In this short note we address some of the issues a party to cross-border agreement might consider when drafting a dispute resolution clause.
Arbitration is not a court
International arbitration has been around for quite some time, but at times it strikes us odd how business people and even lawyers misunderstand some of arbitration’s basic concepts.
It goes without saying, arbitration is not a “court” and it does not have a permanent location, unless parties choose one or it is set by default under certain rules. We say this because in agreements we see reference to “arbitration court”. If we can understand that arbitration is not a “court” (at least in the sense we have all used to it), that would certainly open a way for us to understand the flexible and contract nature of this dispute resolution mechanism.
In our practice the confusion between arbitration and court have led to negative consequences (“negative” depends on a party’s position). One is being uncertain whether you want your dispute being handled via arbitration or in court. The 1958 New York Arbitration Convention says that a court, when looking at a claim, must refer the dispute to arbitration, if the parties have agreed on arbitration, provided, among other things, the agreement is not “inoperative or incapable of being performed”. A lot depends on local laws and court practices, but if a party confuses the court as to the exact choice of dispute resolution mechanism (arbitration vs court), the court might as well just consider arbitration agreement useless.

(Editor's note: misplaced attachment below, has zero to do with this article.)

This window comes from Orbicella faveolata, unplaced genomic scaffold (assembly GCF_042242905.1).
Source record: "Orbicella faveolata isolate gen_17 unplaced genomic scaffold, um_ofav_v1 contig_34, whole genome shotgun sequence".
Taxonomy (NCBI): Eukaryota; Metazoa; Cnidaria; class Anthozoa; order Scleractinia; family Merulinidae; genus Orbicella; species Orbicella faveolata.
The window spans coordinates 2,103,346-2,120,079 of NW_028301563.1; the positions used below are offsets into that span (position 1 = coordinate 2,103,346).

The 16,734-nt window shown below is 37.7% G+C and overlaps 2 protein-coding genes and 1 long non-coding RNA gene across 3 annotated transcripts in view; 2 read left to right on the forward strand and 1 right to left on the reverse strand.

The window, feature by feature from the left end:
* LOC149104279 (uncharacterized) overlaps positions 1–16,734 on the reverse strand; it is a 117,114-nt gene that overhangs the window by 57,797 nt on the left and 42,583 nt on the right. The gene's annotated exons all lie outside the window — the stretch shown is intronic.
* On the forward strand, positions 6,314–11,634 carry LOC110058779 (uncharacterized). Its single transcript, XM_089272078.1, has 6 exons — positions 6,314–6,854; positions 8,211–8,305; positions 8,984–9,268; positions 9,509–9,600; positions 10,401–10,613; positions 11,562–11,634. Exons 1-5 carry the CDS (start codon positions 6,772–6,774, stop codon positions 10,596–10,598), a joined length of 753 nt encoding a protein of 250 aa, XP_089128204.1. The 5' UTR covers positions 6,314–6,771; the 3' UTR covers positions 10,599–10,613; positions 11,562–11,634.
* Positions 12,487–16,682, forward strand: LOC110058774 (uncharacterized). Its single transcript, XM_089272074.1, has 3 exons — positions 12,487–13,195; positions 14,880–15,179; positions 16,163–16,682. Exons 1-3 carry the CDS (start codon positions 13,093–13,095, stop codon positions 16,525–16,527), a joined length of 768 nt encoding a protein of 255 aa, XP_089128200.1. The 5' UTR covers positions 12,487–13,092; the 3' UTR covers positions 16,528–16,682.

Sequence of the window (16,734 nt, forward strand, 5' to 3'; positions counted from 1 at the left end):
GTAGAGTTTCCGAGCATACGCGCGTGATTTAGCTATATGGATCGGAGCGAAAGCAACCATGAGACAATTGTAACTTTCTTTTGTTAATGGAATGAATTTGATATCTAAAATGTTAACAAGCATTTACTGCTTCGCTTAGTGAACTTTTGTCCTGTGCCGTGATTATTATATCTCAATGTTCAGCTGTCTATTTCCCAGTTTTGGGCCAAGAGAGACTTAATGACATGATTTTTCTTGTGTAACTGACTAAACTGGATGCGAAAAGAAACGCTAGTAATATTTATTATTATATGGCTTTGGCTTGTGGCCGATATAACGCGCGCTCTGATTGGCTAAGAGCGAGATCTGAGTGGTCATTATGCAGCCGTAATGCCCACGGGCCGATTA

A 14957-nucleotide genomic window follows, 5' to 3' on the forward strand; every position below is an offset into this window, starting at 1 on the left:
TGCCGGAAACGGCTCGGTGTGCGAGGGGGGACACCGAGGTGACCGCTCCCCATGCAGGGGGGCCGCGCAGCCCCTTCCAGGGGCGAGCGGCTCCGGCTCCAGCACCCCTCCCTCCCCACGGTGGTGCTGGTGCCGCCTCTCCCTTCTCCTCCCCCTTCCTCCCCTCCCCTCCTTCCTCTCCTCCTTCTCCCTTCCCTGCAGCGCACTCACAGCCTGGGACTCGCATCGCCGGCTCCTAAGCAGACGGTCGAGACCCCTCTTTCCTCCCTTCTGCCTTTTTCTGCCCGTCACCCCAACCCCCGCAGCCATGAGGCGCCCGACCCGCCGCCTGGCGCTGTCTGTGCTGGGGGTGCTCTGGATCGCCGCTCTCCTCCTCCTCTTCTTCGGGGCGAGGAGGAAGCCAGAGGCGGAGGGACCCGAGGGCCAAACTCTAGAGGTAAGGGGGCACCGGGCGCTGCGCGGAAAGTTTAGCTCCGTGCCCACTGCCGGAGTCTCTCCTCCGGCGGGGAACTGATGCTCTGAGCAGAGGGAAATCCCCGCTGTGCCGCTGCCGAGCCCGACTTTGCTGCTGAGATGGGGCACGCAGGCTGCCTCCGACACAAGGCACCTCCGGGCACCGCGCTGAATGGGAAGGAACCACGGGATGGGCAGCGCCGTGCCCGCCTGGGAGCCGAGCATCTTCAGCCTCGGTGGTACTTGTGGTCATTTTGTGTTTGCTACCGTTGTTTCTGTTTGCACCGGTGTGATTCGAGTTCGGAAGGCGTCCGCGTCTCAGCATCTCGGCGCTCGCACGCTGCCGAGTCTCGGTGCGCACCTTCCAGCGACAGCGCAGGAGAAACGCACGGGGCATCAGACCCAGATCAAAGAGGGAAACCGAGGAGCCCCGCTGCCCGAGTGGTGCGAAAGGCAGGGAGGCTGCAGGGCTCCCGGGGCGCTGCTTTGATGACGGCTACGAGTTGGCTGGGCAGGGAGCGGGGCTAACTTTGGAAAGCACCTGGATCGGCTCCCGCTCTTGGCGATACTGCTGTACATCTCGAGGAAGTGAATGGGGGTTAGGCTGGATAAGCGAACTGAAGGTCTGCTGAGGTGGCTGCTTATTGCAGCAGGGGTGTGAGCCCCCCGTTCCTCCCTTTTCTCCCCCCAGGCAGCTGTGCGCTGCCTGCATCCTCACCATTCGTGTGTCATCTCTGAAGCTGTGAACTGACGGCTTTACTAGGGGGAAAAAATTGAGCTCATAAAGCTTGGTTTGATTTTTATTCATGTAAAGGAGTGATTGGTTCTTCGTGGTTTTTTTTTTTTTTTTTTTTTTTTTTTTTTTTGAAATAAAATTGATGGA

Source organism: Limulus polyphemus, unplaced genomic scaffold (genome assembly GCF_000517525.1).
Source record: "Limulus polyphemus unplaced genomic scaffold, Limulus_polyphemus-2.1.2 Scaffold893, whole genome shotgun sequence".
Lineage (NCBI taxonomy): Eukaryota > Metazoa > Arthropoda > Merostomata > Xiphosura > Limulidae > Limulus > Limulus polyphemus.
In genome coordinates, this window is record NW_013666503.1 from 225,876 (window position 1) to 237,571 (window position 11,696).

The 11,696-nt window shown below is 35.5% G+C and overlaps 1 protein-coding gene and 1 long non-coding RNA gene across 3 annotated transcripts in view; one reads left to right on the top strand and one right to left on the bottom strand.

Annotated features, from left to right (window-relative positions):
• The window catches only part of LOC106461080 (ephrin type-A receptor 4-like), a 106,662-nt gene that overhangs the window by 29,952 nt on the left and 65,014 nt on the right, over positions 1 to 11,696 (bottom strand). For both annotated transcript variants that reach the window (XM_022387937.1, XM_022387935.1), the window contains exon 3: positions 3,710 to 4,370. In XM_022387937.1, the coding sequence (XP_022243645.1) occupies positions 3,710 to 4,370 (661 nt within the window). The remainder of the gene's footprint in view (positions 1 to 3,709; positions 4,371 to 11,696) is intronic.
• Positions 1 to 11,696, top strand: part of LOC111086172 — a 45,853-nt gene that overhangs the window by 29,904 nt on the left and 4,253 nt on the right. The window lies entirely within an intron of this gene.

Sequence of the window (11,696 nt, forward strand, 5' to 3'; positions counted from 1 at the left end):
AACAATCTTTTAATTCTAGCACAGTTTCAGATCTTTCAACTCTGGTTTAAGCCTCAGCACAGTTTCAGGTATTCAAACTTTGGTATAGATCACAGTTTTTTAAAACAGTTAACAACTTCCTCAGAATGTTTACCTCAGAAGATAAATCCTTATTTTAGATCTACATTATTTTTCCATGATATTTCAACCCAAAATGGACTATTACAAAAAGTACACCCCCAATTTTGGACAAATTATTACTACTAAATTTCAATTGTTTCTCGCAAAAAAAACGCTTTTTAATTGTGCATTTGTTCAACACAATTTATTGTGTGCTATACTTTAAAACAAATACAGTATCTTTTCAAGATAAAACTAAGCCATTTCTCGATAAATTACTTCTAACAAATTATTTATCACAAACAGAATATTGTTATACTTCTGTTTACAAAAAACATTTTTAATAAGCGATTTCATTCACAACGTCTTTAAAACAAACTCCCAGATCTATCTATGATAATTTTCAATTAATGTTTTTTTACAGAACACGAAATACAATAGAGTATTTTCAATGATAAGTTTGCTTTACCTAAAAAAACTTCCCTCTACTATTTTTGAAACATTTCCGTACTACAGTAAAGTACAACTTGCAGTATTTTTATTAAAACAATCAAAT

Location of Dispute Resolution
Obviously, parties can agree on the place of arbitration – that is the physical location where hearings would take place, or jurisdiction of foreign court. To be sure, many jurisdictions allow parties to agree on jurisdiction of foreign courts in cross-border transactions. For instance, in a contract between a party from Azerbaijan and UK, parties may agree to submit their disputes to jurisdiction of Azerbaijani courts.
Often the issue comes up as to where dispute resolution would take place. There are number of factors (and not just one) parties must consider before they choose the dispute resolution venue. A UK company might think English courts are more effective, and therefore, they better choose English courts. Alternatively, arbitration is better than courts in Azerbaijan, so better choose arbitration in London. But these are not always effective for a company.
We believe, at least in the context of Azerbaijan, in cases where the amount of dispute is less likely be significant, it is better to choose jurisdiction of courts where would-be defendant’s (respondent’s) assets are. It is usually much cheaper and more effective to enforce court decision against the defendant’s assets. This is partly because after a plaintiff obtains a court decision (or decision of a foreign arbiter), that decision must be enforced. In some countries enforcement of foreign court judgments or even arbitral awards could be a complicated and expensive process.
Arbitration is usually not cheap, so you want to go for arbitration in cases where amount of claim is likely be significant.